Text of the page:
We payed a visit to the site of the mass grave. This was just a place in the woods behind the barracks. After the civil war the city was building a new road across this area and they found this site. The whole ground was filled with bones and skulls. Nobody knows exactly how many had been executed, and how many had just died due to the bad conditions of the camp. The estimates vary between 800 and 900. 

IMAGE: Building number 5 in Hennala, which was one of the prison barracks in 1918. Hennala, Lahti. 

 

The long walk from Fellman park leading across Hennala garrison ended up at the southern most end of the camp. There’s a Russian orthodox prayer room and its wall had been used for executions. The two priests participating the retreat lead us into prayer by the site. 

The day ended at the Temppeliaukio Church, where we had Council. We were all rather silent after the day. Hennala left us exhausted and empty.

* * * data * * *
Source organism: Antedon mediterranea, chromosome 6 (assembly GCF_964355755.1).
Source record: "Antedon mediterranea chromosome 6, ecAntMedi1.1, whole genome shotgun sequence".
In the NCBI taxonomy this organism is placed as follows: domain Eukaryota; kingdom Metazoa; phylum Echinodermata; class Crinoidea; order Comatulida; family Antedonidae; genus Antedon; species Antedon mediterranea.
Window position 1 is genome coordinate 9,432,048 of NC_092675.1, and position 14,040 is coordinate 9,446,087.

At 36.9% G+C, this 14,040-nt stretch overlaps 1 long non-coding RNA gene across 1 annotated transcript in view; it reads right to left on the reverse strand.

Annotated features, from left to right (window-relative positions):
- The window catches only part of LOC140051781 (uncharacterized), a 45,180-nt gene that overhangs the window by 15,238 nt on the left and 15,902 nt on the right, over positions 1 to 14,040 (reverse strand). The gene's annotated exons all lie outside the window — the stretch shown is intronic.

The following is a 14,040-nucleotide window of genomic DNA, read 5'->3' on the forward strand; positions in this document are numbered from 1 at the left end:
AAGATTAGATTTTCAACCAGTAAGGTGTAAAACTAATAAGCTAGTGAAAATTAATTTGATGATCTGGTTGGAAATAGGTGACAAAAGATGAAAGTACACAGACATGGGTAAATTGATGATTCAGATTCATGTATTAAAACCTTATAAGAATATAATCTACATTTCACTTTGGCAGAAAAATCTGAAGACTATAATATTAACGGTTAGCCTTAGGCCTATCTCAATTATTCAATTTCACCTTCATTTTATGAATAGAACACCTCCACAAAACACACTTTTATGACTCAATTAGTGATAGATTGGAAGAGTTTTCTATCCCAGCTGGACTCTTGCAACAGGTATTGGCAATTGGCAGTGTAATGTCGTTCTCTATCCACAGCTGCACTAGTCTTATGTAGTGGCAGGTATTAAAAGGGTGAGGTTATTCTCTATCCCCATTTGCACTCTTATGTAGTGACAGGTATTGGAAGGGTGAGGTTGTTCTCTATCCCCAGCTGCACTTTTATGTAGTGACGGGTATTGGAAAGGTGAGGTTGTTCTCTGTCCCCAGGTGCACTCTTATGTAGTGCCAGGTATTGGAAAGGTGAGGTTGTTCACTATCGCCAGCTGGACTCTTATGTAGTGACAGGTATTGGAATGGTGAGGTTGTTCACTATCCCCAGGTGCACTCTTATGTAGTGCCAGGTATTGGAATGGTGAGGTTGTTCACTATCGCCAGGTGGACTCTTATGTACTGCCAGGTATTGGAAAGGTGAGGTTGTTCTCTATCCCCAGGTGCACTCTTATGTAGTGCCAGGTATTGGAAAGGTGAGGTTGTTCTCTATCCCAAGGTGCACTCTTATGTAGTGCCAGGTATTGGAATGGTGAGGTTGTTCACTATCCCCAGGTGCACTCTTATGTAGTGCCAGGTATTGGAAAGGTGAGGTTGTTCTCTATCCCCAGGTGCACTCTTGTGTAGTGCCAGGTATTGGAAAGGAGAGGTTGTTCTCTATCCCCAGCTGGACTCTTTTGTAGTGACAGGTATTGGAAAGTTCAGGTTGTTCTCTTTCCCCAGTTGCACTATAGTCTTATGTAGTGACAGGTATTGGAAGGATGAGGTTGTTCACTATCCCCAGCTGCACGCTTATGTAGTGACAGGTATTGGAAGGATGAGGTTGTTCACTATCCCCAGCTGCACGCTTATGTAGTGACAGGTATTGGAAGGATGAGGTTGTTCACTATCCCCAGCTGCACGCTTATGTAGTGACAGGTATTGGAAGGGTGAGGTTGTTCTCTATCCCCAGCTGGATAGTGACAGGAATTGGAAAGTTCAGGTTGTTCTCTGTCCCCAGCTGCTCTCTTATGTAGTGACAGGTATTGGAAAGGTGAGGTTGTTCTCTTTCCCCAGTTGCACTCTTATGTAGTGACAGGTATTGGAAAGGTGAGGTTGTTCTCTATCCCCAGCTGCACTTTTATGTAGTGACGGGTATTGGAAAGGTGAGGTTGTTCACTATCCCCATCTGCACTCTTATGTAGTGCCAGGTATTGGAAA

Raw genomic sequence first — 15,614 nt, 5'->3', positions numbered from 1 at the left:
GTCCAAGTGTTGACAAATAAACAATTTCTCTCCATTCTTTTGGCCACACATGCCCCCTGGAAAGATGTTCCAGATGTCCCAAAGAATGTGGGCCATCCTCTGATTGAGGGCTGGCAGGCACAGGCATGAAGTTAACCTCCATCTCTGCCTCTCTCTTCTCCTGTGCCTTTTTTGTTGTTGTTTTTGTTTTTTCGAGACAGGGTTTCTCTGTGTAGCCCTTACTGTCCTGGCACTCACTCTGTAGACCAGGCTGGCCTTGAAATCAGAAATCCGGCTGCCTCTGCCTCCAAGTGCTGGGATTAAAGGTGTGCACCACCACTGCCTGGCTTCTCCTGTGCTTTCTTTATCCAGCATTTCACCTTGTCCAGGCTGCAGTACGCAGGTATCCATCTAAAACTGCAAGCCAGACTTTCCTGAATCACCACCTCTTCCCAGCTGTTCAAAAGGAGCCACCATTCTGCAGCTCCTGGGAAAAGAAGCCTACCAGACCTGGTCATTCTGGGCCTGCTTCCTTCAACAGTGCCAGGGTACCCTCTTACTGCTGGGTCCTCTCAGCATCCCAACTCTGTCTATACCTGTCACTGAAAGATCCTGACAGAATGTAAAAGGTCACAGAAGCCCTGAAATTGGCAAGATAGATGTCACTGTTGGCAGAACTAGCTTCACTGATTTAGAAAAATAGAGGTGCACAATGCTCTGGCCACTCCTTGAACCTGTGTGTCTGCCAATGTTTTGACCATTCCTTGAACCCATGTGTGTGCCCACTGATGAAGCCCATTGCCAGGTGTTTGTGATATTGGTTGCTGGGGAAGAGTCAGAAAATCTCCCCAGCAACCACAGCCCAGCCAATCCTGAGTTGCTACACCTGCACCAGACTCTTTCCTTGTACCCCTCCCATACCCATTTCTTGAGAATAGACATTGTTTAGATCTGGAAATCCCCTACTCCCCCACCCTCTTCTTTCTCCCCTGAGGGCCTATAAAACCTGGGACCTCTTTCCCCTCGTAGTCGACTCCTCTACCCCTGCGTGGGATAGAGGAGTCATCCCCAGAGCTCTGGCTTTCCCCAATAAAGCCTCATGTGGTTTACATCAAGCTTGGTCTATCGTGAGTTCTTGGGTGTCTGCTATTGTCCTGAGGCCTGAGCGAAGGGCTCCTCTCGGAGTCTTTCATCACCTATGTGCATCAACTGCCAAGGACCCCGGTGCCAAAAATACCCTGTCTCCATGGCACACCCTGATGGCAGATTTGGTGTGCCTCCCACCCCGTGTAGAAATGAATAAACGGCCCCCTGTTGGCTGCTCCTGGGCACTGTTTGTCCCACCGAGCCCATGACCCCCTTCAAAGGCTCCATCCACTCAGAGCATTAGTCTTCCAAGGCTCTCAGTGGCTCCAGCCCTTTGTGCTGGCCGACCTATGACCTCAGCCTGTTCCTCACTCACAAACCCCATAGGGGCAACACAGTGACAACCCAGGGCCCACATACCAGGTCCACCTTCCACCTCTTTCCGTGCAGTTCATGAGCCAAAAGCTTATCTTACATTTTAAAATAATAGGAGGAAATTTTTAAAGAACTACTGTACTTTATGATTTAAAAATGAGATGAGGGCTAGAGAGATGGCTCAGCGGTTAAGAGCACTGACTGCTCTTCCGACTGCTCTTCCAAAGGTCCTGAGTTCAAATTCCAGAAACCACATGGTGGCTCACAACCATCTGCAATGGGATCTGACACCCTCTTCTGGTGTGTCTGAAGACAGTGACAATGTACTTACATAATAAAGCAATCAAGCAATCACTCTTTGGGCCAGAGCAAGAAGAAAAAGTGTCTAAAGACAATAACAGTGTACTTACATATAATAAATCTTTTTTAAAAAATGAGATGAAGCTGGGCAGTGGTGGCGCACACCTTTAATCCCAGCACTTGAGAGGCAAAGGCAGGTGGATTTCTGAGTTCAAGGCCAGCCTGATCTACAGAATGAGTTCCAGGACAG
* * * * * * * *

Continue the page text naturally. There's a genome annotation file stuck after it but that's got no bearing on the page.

IMAGE: Roshi Frank and Maija next to the Russian prayer room that served as an execution site in 1918. Hennala, Lahti.

 

 

DAY 4. 

The last day of the retreat was designated for reflection. We had more time for our breakfast. We prepared our lunch bags and set out in to rain. We walked through Kallio and passed the buildings were many of the Reds had lived, including my maternal family. After about half an hour we got to the monument for the red victims of the civil war. It is the only one in Helsinki and it is placed behind the Olympic stadium outside the city’s center next to a busy road. It is quite isolated, invisible and unknown. We were all struck by a recent graffiti on the monument. Someone had spray painted a text on it saying “Finland is White”.